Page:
If I have employee lease, how long after I resign do I have to be out?

UPDATED: Jun 28, 2015

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If I have employee lease, how long after I resign do I have to be out?

The lease says 7 days but I cannot be out within that time. Would they have to go through the eviction process or not? I’m in the process of packing and moving. What are my rights pertaining to this?

Asked on June 28, 2015 under Real Estate Law, Kansas


M.D., Member, California and New York Bar / FreeAdvice Contributing Attorney

Answered 7 years ago | Contributor

You techincally need to be out in 7 days, since that is what your lease provides. However, if you do not vacate within that time, your landlord can't simply throw you and your things out. Whether or not you are a former employee you are still a tenant. Therefore, your landlord will need to treat you as a "holdover tenant". Accordingly, they will need to go through the eviction process to legally remove you from the premises. From the time that the eviction action is filed to the time that a sheriff would come to physically remove you, would be a minimum of 3 weeks and probably 5 or more (it varies from jurisdiction-to-jurisdiction).

Note: You may or may not be held liable for any costs that your landlord incurrs as a result of instituting the eviction process.

To be sure of your rights under specific state law, you may want to consult directly with an attrorney who specializes in these cases.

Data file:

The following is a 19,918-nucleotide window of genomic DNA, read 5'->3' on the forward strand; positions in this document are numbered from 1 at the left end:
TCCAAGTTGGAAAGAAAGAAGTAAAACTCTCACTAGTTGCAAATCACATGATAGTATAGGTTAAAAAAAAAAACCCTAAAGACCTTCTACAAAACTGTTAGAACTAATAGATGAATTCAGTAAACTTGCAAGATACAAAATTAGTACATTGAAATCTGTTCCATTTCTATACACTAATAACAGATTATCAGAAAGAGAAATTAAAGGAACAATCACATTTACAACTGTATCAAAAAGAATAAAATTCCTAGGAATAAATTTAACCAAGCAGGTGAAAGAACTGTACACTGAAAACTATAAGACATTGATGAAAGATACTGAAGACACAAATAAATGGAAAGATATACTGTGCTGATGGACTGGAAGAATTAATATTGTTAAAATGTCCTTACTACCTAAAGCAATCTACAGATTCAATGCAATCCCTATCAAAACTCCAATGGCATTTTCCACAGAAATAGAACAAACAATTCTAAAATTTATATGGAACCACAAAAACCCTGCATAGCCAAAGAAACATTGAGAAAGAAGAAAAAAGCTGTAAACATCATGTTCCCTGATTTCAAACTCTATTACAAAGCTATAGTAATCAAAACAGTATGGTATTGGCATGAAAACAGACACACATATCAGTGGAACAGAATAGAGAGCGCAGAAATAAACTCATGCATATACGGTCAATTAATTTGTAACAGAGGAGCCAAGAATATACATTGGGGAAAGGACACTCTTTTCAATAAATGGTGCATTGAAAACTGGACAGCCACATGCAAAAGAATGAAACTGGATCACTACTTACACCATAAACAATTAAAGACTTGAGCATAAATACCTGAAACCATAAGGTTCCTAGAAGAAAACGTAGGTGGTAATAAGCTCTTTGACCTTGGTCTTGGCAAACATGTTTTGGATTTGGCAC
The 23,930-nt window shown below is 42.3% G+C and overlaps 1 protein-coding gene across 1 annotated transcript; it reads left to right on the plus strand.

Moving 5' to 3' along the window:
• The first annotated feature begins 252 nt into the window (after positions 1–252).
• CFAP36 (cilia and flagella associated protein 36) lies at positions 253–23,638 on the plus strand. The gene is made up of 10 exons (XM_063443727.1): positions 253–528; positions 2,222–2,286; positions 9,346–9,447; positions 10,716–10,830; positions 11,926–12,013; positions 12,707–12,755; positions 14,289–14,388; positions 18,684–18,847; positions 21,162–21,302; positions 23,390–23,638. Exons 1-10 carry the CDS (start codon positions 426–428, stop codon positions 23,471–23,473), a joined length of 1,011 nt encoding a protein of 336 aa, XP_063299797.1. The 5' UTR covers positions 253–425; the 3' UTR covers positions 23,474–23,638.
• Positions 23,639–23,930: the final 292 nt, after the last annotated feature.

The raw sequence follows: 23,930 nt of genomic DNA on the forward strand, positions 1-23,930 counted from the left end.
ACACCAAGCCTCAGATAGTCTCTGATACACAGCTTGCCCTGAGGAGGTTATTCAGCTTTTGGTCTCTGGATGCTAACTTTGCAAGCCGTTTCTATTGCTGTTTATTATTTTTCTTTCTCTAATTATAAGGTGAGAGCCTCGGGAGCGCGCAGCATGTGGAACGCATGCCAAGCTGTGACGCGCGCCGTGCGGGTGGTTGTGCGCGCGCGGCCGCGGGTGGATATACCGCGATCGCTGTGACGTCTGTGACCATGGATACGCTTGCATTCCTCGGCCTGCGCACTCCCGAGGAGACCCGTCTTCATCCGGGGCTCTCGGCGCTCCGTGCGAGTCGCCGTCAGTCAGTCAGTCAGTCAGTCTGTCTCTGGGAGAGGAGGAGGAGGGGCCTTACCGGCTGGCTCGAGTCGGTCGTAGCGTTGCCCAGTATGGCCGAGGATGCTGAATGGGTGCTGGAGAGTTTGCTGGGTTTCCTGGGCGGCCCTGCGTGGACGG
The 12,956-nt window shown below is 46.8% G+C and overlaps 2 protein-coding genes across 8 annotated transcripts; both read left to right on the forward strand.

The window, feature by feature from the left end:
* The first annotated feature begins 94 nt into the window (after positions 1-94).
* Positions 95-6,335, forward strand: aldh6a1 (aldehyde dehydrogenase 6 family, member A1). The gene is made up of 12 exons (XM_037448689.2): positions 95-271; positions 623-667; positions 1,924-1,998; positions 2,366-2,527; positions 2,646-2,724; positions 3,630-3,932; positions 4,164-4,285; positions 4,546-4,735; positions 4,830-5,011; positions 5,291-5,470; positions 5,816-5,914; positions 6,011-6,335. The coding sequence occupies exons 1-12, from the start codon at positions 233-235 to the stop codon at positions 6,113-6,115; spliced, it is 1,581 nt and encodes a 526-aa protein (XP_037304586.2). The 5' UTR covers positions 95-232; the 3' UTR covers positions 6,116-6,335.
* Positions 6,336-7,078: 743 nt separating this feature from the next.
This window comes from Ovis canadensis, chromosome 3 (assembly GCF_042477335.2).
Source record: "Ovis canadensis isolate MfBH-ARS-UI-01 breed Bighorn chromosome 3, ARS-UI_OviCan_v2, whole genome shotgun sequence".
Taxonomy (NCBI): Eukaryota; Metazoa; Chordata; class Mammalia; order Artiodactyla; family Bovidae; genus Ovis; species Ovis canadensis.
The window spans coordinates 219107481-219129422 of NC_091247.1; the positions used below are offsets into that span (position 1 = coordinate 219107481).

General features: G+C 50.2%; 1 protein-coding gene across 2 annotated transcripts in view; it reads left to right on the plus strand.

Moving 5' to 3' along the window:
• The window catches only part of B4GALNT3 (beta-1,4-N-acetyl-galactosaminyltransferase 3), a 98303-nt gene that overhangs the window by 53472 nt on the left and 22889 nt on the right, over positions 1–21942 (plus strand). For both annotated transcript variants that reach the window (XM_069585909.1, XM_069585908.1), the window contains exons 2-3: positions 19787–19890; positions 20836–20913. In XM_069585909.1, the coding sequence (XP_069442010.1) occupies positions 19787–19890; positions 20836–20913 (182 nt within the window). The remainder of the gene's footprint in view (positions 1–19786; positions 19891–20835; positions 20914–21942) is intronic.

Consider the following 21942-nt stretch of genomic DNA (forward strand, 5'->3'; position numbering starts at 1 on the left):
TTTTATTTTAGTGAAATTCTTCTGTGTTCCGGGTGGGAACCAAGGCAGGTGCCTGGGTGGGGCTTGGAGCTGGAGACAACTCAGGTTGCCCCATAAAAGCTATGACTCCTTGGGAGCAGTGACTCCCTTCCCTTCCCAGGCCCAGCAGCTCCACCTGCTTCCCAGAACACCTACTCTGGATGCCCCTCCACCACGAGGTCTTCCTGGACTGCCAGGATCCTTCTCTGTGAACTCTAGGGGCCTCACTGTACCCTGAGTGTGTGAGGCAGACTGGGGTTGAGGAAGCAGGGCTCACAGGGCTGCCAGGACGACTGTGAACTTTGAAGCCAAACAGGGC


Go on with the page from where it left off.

IMPORTANT NOTICE: The Answer(s) provided above are for general information only. The attorney providing the answer was not serving as the attorney for the person submitting the question or in any attorney-client relationship with such person. Laws may vary from state to state, and sometimes change. Tiny variations in the facts, or a fact not set forth in a question, often can change a legal outcome or an attorney's conclusion. Although AttorneyPages.com has verified the attorney was admitted to practice law in at least one jurisdiction, he or she may not be authorized to practice law in the jurisdiction referred to in the question, nor is he or she necessarily experienced in the area of the law involved. Unlike the information in the Answer(s) above, upon which you should NOT rely, for personal advice you can rely upon we suggest you retain an attorney to represent you.

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